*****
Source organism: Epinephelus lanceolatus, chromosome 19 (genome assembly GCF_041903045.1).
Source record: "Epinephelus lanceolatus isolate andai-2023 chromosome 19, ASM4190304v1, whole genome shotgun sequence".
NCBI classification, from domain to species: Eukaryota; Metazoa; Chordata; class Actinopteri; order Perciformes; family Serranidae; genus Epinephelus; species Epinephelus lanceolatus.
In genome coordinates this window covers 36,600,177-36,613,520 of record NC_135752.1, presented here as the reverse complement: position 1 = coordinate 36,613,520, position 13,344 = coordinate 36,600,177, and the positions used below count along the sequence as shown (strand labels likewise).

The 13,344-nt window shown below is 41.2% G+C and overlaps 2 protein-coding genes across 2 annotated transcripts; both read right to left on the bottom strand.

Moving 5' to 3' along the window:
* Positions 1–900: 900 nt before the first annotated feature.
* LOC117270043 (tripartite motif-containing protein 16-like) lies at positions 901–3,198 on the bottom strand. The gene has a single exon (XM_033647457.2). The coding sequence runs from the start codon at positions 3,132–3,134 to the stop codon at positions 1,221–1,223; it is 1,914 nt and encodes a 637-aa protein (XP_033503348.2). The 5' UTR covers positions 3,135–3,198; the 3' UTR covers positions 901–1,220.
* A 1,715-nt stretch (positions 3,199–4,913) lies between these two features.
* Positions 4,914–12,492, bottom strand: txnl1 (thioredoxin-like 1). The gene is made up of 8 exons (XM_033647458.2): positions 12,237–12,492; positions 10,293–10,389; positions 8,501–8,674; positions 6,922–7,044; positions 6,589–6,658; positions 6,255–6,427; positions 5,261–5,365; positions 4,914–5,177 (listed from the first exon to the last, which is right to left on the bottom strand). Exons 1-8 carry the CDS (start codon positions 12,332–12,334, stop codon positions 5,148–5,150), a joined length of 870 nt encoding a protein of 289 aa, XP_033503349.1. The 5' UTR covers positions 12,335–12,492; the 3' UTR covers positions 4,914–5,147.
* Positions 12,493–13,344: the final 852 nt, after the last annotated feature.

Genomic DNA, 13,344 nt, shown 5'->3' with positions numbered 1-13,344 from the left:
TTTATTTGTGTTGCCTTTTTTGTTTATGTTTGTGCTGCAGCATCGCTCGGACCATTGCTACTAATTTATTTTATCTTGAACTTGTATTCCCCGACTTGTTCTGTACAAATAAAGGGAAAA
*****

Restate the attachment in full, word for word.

Source organism: Epinephelus lanceolatus, chromosome 19 (genome assembly GCF_041903045.1).
Source record: "Epinephelus lanceolatus isolate andai-2023 chromosome 19, ASM4190304v1, whole genome shotgun sequence".
NCBI classification, from domain to species: Eukaryota; Metazoa; Chordata; class Actinopteri; order Perciformes; family Serranidae; genus Epinephelus; species Epinephelus lanceolatus.
In genome coordinates this window covers 36,600,177-36,613,520 of record NC_135752.1, presented here as the reverse complement: position 1 = coordinate 36,613,520, position 13,344 = coordinate 36,600,177, and the positions used below count along the sequence as shown (strand labels likewise).

The 13,344-nt window shown below is 41.2% G+C and overlaps 2 protein-coding genes across 2 annotated transcripts; both read right to left on the bottom strand.

Moving 5' to 3' along the window:
* Positions 1–900: 900 nt before the first annotated feature.
* LOC117270043 (tripartite motif-containing protein 16-like) lies at positions 901–3,198 on the bottom strand. The gene has a single exon (XM_033647457.2). The coding sequence runs from the start codon at positions 3,132–3,134 to the stop codon at positions 1,221–1,223; it is 1,914 nt and encodes a 637-aa protein (XP_033503348.2). The 5' UTR covers positions 3,135–3,198; the 3' UTR covers positions 901–1,220.
* A 1,715-nt stretch (positions 3,199–4,913) lies between these two features.
* Positions 4,914–12,492, bottom strand: txnl1 (thioredoxin-like 1). The gene is made up of 8 exons (XM_033647458.2): positions 12,237–12,492; positions 10,293–10,389; positions 8,501–8,674; positions 6,922–7,044; positions 6,589–6,658; positions 6,255–6,427; positions 5,261–5,365; positions 4,914–5,177 (listed from the first exon to the last, which is right to left on the bottom strand). Exons 1-8 carry the CDS (start codon positions 12,332–12,334, stop codon positions 5,148–5,150), a joined length of 870 nt encoding a protein of 289 aa, XP_033503349.1. The 5' UTR covers positions 12,335–12,492; the 3' UTR covers positions 4,914–5,147.
* Positions 12,493–13,344: the final 852 nt, after the last annotated feature.

Genomic DNA, 13,344 nt, shown 5'->3' with positions numbered 1-13,344 from the left:
TTTATTTGTGTTGCCTTTTTTGTTTATGTTTGTGCTGCAGCATCGCTCGGACCATTGCTACTAATTTATTTTATCTTGAACTTGTATTCCCCGACTTGTTCTGTACAAATAAAGGGAAAA